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Rest will help you be your best

In our coalition work and the rest of our lives, our culture supports constant productivity but doesn’t praise or support rest (or play). When we are constantly focused on checking one more thing off of our to-do list and not taking time to rest and pause, we will continue to live in a place of overwhelm. Although the practice of rest is a constant practice for me (and often needs to end up on my to-do list for me to remember ;), I have discovered three benefits to resting that have been helpful for my work and my relationships.


When we rest, really rest, our minds have the ability to come up with solutions to our most difficult problems. Rest helps us see things in a new way and also helps us see ways that other people may be able to work alongside us. When we are constantly checking off a to-do list, we don’t see opportunities for delegation or simplification. When we rest, we refresh our thinking and open up new possibilities. For instance, how many times do we stay up late or try to work longer hours on writing or a project and struggle with the way to organize, write or present the information? And then, we go to sleep, allow ourselves some rest and look at it again with a fresh perspective only to find we can think more clearly, creatively and efficiently. 


Rest gives us renewed energy. In our coalition work, it is really easy to become weary, burdened and burned out. Although we care deeply about the work, we have lost the energy to do the work well. And the more time we spend trying to “make ourselves” keep going, the less productive and energized we will be. Last week, I had the opportunity to facilitate an in-person Summit. Before and during the event, I had tremendous energy (and this work is in my “desire zone” so it already gives me more energy). After the event, I was really tired and knew I needed to rest and wanted to reconnect with my family. Although it was a difficult decision, I decided to block off the last two days of the week and the weekend to rest. Initially, I struggled with feeling like I really needed to “do” something with my other work but decided to keep focusing on resting and enjoying time with family. Amazingly, as I sat down to work again on Monday morning, I had renewed energy and creativity that helped me address my other work commitments with clarity and efficiency. I accomplished more on Monday morning than I would probably have been able to do on Thursday and Friday combined!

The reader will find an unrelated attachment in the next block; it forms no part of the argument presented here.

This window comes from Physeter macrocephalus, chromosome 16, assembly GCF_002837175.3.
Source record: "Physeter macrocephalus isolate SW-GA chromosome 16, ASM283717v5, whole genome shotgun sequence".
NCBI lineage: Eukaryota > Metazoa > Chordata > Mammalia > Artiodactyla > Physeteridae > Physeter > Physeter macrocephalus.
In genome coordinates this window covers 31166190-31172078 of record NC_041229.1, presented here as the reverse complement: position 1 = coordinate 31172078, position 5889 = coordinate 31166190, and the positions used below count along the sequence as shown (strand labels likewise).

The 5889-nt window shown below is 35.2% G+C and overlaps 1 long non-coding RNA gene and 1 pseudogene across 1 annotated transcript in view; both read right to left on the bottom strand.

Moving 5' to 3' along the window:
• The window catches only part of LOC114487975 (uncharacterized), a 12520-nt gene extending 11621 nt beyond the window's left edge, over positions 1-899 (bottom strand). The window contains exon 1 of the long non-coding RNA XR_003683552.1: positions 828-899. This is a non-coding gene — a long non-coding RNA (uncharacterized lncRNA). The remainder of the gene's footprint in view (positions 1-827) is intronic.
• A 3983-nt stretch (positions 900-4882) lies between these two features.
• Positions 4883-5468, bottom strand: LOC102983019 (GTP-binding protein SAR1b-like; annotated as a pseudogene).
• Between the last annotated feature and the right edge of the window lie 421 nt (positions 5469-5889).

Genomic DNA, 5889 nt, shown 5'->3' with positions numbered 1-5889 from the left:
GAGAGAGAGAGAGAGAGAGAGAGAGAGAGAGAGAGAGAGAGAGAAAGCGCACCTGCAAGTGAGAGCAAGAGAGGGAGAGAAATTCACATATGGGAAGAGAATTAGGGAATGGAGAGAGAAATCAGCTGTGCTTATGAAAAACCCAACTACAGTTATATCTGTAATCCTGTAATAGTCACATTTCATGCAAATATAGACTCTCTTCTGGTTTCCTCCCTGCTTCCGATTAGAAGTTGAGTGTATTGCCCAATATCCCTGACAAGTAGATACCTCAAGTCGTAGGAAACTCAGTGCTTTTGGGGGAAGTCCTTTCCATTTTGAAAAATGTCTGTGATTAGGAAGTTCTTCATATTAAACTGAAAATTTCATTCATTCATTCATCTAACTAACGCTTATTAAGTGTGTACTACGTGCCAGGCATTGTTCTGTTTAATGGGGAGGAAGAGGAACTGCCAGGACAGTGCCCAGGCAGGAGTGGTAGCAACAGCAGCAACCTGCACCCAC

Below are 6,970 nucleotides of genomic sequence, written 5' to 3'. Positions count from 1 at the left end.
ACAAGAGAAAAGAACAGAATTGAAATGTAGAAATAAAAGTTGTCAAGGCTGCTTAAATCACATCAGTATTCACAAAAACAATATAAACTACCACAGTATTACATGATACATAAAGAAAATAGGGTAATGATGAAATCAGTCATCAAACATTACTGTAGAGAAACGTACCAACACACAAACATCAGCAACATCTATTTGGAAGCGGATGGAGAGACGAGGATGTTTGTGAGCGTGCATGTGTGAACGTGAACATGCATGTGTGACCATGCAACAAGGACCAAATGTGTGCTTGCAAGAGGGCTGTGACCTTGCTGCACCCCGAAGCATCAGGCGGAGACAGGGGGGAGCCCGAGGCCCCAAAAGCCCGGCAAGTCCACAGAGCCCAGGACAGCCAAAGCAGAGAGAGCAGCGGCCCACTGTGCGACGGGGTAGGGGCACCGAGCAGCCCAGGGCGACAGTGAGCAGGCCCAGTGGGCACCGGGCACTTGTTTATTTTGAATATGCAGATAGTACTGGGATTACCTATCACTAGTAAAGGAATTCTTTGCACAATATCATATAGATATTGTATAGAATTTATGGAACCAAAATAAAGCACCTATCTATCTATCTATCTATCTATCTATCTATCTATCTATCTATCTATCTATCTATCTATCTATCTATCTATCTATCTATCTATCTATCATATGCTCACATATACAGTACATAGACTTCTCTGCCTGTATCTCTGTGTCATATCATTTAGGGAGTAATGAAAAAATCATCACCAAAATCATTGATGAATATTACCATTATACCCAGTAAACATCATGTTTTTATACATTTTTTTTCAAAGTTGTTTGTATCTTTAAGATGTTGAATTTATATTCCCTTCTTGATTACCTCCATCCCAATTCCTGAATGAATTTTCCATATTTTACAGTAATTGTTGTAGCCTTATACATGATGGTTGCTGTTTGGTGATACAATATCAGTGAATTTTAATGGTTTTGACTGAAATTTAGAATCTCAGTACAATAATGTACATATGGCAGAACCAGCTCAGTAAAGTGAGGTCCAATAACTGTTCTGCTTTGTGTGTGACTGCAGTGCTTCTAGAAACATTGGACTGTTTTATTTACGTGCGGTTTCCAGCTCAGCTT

When we rest, we are able to see clearly what is most important to us and how we want to spend our time and energy. We can also recognize that it does not always have to be us doing the work for the work to be accomplished. As we rest, we have space to reflect and realize that some of our “yes’s” may not be the right fit for us but may be a great fit for someone else. Alternatively, we can consider areas that are the right fit and how to spend more time doing the things that we are good at and enjoy.  The rest time also helps us see that not everything we are doing as a coalition is necessary right now and that everything will not fall apart if you do not “check that box” this week. One of my favorite books that supports this idea of perspective and rest is Win at Work and Succeed at Life by Michael Hyatt and Megan Hyatt Miller.

So what about you? What can you do to rest, really rest over the next few weeks?

If you would like additional support to help with rest, check out my free resource, Escape the Overwhelm: 7 Practical actions to find balance in your work.

Photo by ???????? Janko Ferlič on Unsplash

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